According to the AQ model, true value extremeness has no behavioral effect when crowds consists of judges whose neurons categorize cues arbitrarily (). Novices cannot discriminate the true value from what is typical, and the central tendency of judgments becomes the typical value. On the other hand, adept judges ( in this example) categorize information better than chance, and adjust their inference about the true value in the direction of its extremeness. However, the adjustment of individual judgments, and the adjustment of the mean, will generally be incomplete, because any miscategorization will with increasing probability move the evolving inference in the direction of the ordinary when the true value becomes more extreme. The reason is that cues pointing towards the ordinary become increasingly uncommon and therefore unlikely to be miscategorized, something required to counter the effect of miscategorizing more common cues pointing towards the extreme. On the other hand, under typical circumstances the situation is inherently fortuitous, because the true value really is typical, making the mean of judgments perfect. This is true for both novices and experts, because the probability of miscategorization is symmetric. However, the variance of expert judgment is smaller, and so are average individual errors.
Prediction 3: The Power of Diversity is Absent
One of the most common perceptions about the wisdom of crowds is that more predictive diversity leads to greater collective intelligence. We can use the appealing diversity prediction theorem introduced by Page  to examine if the AQ model agrees. The theorem is as follows:(29)where denotes average individual error. The message provided by diversity prediction theorm (8) is simple: holding average individual error constant, collective error will decrease if judgment variance is raised; apparently there are benefits to forming collectives whose members view the world as differently as possible.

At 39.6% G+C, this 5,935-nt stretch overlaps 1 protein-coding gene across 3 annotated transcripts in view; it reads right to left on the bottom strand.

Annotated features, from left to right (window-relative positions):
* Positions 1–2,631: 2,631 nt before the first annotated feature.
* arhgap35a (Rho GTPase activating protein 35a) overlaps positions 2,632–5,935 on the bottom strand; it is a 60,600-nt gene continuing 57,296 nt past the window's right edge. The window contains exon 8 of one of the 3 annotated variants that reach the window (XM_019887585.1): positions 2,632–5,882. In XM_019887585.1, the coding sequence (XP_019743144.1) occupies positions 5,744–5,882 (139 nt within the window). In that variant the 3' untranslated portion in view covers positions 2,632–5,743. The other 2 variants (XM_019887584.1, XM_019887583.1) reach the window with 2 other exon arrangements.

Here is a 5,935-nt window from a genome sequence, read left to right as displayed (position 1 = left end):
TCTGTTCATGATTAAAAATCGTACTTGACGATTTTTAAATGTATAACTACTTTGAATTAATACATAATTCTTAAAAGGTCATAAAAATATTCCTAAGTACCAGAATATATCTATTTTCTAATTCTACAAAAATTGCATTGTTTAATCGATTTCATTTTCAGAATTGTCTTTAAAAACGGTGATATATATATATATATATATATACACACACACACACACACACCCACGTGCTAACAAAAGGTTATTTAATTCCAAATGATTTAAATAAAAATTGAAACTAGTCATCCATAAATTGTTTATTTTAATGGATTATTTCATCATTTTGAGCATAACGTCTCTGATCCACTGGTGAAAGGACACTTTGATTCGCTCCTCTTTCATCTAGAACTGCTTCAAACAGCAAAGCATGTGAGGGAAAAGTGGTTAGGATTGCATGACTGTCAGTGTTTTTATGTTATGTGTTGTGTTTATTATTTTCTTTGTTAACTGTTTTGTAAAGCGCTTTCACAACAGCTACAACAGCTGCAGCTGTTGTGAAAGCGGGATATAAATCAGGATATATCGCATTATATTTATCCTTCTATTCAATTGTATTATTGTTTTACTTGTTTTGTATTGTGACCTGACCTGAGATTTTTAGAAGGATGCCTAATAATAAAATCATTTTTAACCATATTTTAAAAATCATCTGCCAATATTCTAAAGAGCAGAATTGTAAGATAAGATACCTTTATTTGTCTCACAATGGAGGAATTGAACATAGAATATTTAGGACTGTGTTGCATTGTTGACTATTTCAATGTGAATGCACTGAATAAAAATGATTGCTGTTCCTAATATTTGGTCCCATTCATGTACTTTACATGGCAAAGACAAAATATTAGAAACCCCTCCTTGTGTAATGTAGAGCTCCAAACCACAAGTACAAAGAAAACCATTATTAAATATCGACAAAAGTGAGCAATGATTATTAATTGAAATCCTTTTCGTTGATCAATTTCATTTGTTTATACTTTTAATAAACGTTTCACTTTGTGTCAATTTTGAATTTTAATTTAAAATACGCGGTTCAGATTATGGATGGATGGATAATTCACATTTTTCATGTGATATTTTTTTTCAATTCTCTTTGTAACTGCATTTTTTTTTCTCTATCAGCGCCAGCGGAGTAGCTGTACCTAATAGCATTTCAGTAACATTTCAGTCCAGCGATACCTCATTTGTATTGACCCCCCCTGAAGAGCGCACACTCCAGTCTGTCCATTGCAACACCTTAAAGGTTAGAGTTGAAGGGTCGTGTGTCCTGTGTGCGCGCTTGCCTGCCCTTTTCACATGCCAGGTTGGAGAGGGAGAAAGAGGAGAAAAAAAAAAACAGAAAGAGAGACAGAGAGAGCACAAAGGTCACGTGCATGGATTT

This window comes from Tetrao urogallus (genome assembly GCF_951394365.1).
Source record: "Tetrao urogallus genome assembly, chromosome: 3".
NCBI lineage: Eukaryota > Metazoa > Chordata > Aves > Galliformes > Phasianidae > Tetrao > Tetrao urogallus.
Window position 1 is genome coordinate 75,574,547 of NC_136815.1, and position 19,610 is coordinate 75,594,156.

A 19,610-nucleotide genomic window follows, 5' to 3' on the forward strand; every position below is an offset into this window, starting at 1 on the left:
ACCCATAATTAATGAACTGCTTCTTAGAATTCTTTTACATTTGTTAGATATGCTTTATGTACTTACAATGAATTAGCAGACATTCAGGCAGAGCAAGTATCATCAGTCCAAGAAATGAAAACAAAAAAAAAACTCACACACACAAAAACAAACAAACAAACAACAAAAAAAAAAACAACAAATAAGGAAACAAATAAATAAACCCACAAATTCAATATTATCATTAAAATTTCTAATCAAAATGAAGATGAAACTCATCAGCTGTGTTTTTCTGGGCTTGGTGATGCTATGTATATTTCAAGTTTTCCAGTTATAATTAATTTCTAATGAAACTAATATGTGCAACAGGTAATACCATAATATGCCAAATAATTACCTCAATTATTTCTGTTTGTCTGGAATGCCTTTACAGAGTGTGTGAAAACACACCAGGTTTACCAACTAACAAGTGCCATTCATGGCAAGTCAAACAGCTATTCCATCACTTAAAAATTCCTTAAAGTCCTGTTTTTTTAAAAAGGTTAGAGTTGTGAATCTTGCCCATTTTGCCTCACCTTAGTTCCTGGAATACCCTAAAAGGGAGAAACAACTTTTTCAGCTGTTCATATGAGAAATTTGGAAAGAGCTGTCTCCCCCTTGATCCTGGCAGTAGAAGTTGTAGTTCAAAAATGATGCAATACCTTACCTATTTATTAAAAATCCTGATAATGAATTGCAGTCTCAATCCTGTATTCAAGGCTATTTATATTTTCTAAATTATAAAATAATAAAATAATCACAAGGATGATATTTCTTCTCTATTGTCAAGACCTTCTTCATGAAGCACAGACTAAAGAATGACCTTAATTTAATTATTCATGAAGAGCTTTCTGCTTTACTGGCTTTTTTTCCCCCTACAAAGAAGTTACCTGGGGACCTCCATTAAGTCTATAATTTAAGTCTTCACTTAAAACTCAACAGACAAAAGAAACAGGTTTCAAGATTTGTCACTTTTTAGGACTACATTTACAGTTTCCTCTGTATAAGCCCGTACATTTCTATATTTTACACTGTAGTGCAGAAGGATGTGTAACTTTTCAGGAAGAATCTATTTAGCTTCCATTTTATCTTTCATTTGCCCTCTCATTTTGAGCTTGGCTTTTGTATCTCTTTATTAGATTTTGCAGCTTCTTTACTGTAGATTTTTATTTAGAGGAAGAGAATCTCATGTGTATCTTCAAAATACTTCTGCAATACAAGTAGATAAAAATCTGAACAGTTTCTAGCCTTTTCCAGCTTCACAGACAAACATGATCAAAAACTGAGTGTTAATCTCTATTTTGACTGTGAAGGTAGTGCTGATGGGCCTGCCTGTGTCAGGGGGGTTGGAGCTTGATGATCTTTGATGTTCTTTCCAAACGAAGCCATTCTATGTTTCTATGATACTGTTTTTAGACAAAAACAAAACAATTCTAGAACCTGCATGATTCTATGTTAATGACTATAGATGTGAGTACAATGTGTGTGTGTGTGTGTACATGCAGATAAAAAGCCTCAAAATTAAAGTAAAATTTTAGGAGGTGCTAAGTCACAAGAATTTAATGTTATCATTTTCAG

But the problem with the diversity prediction theorem is equally plain. While (8) is an identity, and therefore always holds mathematically, it places no restriction on the actual relationship between and , except that . In other words, diversity might increase to compensate, or even overcompensate for greater average individual error in reality, or it might not. The diversity prediction theorem may hold either way, and cannot be used in isolation to predict if diversity actually has the effect so often bestowed upon it ,. The AQ model, however, is clear on this matter: the power of diversity is absent.
Now differentiate equation (30) with respect to , and to see how changes with these variables, and differentiate variance equation (26) with respect to and to see how is affected; the relative movement of and is what we must understand:(31)(32)(33)(34)and(35)